The evidence of Chinese power is everywhere, yet the motives that determine it are barely understood. The perception of the relative decline and stagnation of the West has promoted growing interest in a “Beijing Model” of Chinese governance, but the dissonance between Western discussions of China and the ways in which Chinese intellectuals have conceived of themselves remains as deep as ever. This is true not just among critics of China, who have perceived it as an ideological competitor or totalitarian threat, but also in the disparate factions on both the left and the right. Each has used it as a canvas for their own political ambitions—a source of hope, of anxiety, or simply an aesthetic opportunity.
During the reform era it became common wisdom to justify this lack of attention by claiming that Chinese people are typically pragmatic and non-ideological, or that official phrases such as “socialism with Chinese characteristics” are empty and irrelevant. Today, another tendency has arrived at the same end by interpreting these labels merely through aspirations already held by Western observers. Some Western socialists have sought, for example, to justify the existing Chinese political economy as a total alternative to the capitalist system in ignorance of the actual theory of the Chinese Communist Party—which often, instead, emphasizes a tight, non-binary connection between socialism and capitalism that goes beyond the “dogmatic” labels of “surname ‘socialism’” and “surname ‘capitalism’” (姓社姓资) and admits the important role of the “logic of capital” in China.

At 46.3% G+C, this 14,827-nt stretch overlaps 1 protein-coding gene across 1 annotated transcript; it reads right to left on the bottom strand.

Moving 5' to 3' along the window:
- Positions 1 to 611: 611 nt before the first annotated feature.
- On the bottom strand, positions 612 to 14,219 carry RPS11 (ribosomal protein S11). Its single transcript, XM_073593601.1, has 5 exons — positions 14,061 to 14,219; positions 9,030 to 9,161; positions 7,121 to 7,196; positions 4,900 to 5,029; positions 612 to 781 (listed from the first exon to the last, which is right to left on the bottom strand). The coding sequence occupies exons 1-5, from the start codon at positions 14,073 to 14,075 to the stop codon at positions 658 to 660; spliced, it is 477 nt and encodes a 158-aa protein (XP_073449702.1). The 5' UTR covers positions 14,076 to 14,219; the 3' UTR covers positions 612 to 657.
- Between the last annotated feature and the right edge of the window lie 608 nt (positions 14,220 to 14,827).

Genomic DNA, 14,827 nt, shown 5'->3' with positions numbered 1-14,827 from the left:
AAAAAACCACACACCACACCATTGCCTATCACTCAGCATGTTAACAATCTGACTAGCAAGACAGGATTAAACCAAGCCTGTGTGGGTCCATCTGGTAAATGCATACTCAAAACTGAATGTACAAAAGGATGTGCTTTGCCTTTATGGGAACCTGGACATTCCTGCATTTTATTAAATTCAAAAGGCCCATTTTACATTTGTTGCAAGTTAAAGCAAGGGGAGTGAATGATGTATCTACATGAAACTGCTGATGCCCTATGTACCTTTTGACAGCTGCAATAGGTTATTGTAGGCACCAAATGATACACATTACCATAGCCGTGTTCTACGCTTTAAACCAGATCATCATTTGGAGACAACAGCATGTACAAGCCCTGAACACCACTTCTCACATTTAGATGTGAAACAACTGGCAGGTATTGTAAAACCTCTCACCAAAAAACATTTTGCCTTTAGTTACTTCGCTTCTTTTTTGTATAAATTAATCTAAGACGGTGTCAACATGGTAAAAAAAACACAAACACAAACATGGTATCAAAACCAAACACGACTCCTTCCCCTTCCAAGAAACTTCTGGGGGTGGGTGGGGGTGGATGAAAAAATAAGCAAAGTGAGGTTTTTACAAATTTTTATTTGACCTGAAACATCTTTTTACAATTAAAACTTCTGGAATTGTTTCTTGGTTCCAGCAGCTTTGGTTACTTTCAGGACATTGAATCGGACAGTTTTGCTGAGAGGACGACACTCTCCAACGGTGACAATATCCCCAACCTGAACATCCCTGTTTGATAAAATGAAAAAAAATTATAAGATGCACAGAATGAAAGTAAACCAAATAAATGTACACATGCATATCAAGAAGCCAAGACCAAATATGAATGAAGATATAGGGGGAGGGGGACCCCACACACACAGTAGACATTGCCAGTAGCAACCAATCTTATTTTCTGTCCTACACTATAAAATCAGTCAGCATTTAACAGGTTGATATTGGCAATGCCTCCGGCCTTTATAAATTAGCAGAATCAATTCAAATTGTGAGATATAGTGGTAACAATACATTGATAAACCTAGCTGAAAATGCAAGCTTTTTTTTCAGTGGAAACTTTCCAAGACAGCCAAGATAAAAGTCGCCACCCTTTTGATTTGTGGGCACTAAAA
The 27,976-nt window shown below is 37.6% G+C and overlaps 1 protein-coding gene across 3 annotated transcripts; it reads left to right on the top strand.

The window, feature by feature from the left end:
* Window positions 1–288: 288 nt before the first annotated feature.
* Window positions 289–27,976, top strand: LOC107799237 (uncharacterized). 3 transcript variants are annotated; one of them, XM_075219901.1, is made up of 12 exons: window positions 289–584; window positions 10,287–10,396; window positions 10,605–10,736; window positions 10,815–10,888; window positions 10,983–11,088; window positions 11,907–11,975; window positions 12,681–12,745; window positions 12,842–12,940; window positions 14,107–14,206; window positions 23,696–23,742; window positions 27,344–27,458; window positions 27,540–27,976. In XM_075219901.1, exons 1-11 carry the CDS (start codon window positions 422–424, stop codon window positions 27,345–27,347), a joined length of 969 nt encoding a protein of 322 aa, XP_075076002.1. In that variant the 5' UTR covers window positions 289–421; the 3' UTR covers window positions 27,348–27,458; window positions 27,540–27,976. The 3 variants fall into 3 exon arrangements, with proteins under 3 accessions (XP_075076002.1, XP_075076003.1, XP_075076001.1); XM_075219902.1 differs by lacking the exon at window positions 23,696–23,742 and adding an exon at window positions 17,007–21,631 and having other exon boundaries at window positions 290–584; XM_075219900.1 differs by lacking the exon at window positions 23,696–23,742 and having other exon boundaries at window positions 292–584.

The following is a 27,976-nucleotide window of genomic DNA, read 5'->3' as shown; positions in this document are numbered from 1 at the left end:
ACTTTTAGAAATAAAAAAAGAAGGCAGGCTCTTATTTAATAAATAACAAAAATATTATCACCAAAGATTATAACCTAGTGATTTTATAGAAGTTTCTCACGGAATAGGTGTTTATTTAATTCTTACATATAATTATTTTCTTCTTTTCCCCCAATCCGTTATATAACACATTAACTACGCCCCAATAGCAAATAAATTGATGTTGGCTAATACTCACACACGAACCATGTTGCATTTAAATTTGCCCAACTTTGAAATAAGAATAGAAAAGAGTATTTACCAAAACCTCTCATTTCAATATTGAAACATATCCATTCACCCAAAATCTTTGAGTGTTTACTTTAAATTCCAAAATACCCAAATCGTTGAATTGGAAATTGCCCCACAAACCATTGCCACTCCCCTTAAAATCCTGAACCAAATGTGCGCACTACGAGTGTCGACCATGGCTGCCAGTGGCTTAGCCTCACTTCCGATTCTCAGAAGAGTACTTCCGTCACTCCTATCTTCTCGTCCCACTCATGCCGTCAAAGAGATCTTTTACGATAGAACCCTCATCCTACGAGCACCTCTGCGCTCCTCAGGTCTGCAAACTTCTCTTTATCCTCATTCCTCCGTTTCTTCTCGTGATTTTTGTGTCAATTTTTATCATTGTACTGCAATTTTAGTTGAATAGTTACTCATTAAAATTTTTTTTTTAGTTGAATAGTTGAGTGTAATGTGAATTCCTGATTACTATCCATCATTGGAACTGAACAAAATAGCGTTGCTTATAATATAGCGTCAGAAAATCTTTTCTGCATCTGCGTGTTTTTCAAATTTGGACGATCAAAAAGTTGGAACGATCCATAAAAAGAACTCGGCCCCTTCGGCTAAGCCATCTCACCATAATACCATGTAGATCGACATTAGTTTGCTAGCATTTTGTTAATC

The party theorist Ye Xianming (叶险明), for instance, specifically repudiated the postcolonialist tendency, developed in the West, which posits the existence of an Eastern path of development unique, separate, and even prior to capitalism: “socialism with Chinese characteristics,” according to Ye, means exactly the advanced and regulated logic of capital, manifest as the particular development of a universal process. Ye’s writings, however, have not reached the West.
There are important exceptions to this lack of interest. One of the most useful and thorough attempts to engage with contemporary Chinese political philosophy has been the Reading the China Dream project, which has published an ongoing sequence of collaborative translations of prominent Chinese intellectuals. This series has shed light on important tendencies in Chinese political thought that are barely known in the West, including the Confucian integralism of Jiang Qing (蒋庆) and the theory of state power of Jiang Shigong (强世功). Even here, however, the asymmetry between Western aspiration and Chinese intellectual reality seems to emerge, unbidden, in the favorable coverage and disproportionate attention given by the project to thinkers it classes as liberals. As broad as the scope of Reading the China Dream has been—and there will be recourse to it in this essay—the lingering suspicion remains that academics are most comfortable when they are imagining reflections of themselves.